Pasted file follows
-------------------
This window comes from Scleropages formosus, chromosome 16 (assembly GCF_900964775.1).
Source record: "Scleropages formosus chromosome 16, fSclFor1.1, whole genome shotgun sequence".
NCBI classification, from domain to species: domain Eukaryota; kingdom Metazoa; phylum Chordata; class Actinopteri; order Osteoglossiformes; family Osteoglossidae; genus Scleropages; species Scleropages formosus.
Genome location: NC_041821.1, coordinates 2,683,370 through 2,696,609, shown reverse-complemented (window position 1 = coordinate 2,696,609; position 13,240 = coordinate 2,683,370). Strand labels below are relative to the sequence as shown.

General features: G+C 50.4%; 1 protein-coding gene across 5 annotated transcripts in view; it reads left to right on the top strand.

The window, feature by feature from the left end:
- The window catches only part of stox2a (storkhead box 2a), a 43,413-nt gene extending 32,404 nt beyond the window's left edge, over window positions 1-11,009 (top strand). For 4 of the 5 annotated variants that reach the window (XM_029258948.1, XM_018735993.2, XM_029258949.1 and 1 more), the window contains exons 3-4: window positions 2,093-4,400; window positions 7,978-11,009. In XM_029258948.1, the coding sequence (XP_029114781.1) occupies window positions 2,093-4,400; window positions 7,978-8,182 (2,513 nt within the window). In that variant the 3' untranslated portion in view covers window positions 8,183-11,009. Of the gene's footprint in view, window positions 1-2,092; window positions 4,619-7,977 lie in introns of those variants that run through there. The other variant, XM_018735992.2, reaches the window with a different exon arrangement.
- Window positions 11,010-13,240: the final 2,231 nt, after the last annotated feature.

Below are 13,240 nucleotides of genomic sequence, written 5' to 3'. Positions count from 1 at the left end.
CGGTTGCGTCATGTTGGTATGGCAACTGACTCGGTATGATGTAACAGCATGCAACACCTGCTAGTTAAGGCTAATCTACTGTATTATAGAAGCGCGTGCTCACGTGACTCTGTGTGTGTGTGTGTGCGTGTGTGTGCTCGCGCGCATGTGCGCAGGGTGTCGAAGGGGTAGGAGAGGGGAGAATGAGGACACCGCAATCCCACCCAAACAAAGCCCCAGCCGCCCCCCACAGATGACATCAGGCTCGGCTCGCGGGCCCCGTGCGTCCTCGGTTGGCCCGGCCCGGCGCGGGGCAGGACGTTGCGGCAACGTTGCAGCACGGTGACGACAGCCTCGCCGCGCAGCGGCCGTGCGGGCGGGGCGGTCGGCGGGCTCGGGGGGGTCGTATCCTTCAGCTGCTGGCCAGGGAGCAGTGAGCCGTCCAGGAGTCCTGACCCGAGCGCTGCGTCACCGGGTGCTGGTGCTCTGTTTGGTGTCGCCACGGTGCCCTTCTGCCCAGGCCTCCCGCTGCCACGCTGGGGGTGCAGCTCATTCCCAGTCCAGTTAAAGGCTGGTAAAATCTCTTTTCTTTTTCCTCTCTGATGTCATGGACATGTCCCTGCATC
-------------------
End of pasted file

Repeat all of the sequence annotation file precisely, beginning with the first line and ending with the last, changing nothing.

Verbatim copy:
This window comes from Scleropages formosus, chromosome 16 (assembly GCF_900964775.1).
Source record: "Scleropages formosus chromosome 16, fSclFor1.1, whole genome shotgun sequence".
NCBI classification, from domain to species: domain Eukaryota; kingdom Metazoa; phylum Chordata; class Actinopteri; order Osteoglossiformes; family Osteoglossidae; genus Scleropages; species Scleropages formosus.
Genome location: NC_041821.1, coordinates 2,683,370 through 2,696,609, shown reverse-complemented (window position 1 = coordinate 2,696,609; position 13,240 = coordinate 2,683,370). Strand labels below are relative to the sequence as shown.

General features: G+C 50.4%; 1 protein-coding gene across 5 annotated transcripts in view; it reads left to right on the top strand.

The window, feature by feature from the left end:
- The window catches only part of stox2a (storkhead box 2a), a 43,413-nt gene extending 32,404 nt beyond the window's left edge, over window positions 1-11,009 (top strand). For 4 of the 5 annotated variants that reach the window (XM_029258948.1, XM_018735993.2, XM_029258949.1 and 1 more), the window contains exons 3-4: window positions 2,093-4,400; window positions 7,978-11,009. In XM_029258948.1, the coding sequence (XP_029114781.1) occupies window positions 2,093-4,400; window positions 7,978-8,182 (2,513 nt within the window). In that variant the 3' untranslated portion in view covers window positions 8,183-11,009. Of the gene's footprint in view, window positions 1-2,092; window positions 4,619-7,977 lie in introns of those variants that run through there. The other variant, XM_018735992.2, reaches the window with a different exon arrangement.
- Window positions 11,010-13,240: the final 2,231 nt, after the last annotated feature.

Below are 13,240 nucleotides of genomic sequence, written 5' to 3'. Positions count from 1 at the left end.
CGGTTGCGTCATGTTGGTATGGCAACTGACTCGGTATGATGTAACAGCATGCAACACCTGCTAGTTAAGGCTAATCTACTGTATTATAGAAGCGCGTGCTCACGTGACTCTGTGTGTGTGTGTGTGCGTGTGTGTGCTCGCGCGCATGTGCGCAGGGTGTCGAAGGGGTAGGAGAGGGGAGAATGAGGACACCGCAATCCCACCCAAACAAAGCCCCAGCCGCCCCCCACAGATGACATCAGGCTCGGCTCGCGGGCCCCGTGCGTCCTCGGTTGGCCCGGCCCGGCGCGGGGCAGGACGTTGCGGCAACGTTGCAGCACGGTGACGACAGCCTCGCCGCGCAGCGGCCGTGCGGGCGGGGCGGTCGGCGGGCTCGGGGGGGTCGTATCCTTCAGCTGCTGGCCAGGGAGCAGTGAGCCGTCCAGGAGTCCTGACCCGAGCGCTGCGTCACCGGGTGCTGGTGCTCTGTTTGGTGTCGCCACGGTGCCCTTCTGCCCAGGCCTCCCGCTGCCACGCTGGGGGTGCAGCTCATTCCCAGTCCAGTTAAAGGCTGGTAAAATCTCTTTTCTTTTTCCTCTCTGATGTCATGGACATGTCCCTGCATC